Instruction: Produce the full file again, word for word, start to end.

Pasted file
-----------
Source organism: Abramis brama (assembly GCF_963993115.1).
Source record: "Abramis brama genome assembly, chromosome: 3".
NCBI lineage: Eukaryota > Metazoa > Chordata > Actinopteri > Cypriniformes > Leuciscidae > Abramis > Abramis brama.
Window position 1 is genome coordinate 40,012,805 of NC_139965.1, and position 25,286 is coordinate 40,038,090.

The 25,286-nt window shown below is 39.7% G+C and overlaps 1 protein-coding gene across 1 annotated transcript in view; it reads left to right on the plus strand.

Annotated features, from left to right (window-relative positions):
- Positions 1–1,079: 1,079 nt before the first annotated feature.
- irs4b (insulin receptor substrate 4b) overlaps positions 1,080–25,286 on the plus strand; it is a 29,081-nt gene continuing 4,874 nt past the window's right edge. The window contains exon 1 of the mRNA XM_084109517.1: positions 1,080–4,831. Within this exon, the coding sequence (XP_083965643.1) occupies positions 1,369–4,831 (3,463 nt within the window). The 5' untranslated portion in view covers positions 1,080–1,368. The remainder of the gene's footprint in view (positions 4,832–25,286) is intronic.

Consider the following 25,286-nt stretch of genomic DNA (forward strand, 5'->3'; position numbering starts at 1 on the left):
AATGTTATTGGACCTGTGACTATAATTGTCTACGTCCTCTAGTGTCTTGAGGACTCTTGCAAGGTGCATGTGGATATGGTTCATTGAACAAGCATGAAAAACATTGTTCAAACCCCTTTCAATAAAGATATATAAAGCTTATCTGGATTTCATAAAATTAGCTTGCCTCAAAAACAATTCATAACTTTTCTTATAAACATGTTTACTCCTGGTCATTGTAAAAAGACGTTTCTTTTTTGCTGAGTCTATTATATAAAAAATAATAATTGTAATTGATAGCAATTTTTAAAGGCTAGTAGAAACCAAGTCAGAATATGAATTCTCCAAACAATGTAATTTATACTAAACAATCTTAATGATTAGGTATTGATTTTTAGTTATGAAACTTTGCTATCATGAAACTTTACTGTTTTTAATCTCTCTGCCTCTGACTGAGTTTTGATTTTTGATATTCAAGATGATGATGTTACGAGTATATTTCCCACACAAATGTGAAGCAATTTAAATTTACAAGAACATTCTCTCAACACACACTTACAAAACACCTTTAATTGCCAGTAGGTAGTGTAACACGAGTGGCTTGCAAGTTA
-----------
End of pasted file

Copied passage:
Source organism: Abramis brama (assembly GCF_963993115.1).
Source record: "Abramis brama genome assembly, chromosome: 3".
NCBI lineage: Eukaryota > Metazoa > Chordata > Actinopteri > Cypriniformes > Leuciscidae > Abramis > Abramis brama.
Window position 1 is genome coordinate 40,012,805 of NC_139965.1, and position 25,286 is coordinate 40,038,090.

The 25,286-nt window shown below is 39.7% G+C and overlaps 1 protein-coding gene across 1 annotated transcript in view; it reads left to right on the plus strand.

Annotated features, from left to right (window-relative positions):
- Positions 1–1,079: 1,079 nt before the first annotated feature.
- irs4b (insulin receptor substrate 4b) overlaps positions 1,080–25,286 on the plus strand; it is a 29,081-nt gene continuing 4,874 nt past the window's right edge. The window contains exon 1 of the mRNA XM_084109517.1: positions 1,080–4,831. Within this exon, the coding sequence (XP_083965643.1) occupies positions 1,369–4,831 (3,463 nt within the window). The 5' untranslated portion in view covers positions 1,080–1,368. The remainder of the gene's footprint in view (positions 4,832–25,286) is intronic.

Consider the following 25,286-nt stretch of genomic DNA (forward strand, 5'->3'; position numbering starts at 1 on the left):
AATGTTATTGGACCTGTGACTATAATTGTCTACGTCCTCTAGTGTCTTGAGGACTCTTGCAAGGTGCATGTGGATATGGTTCATTGAACAAGCATGAAAAACATTGTTCAAACCCCTTTCAATAAAGATATATAAAGCTTATCTGGATTTCATAAAATTAGCTTGCCTCAAAAACAATTCATAACTTTTCTTATAAACATGTTTACTCCTGGTCATTGTAAAAAGACGTTTCTTTTTTGCTGAGTCTATTATATAAAAAATAATAATTGTAATTGATAGCAATTTTTAAAGGCTAGTAGAAACCAAGTCAGAATATGAATTCTCCAAACAATGTAATTTATACTAAACAATCTTAATGATTAGGTATTGATTTTTAGTTATGAAACTTTGCTATCATGAAACTTTACTGTTTTTAATCTCTCTGCCTCTGACTGAGTTTTGATTTTTGATATTCAAGATGATGATGTTACGAGTATATTTCCCACACAAATGTGAAGCAATTTAAATTTACAAGAACATTCTCTCAACACACACTTACAAAACACCTTTAATTGCCAGTAGGTAGTGTAACACGAGTGGCTTGCAAGTTA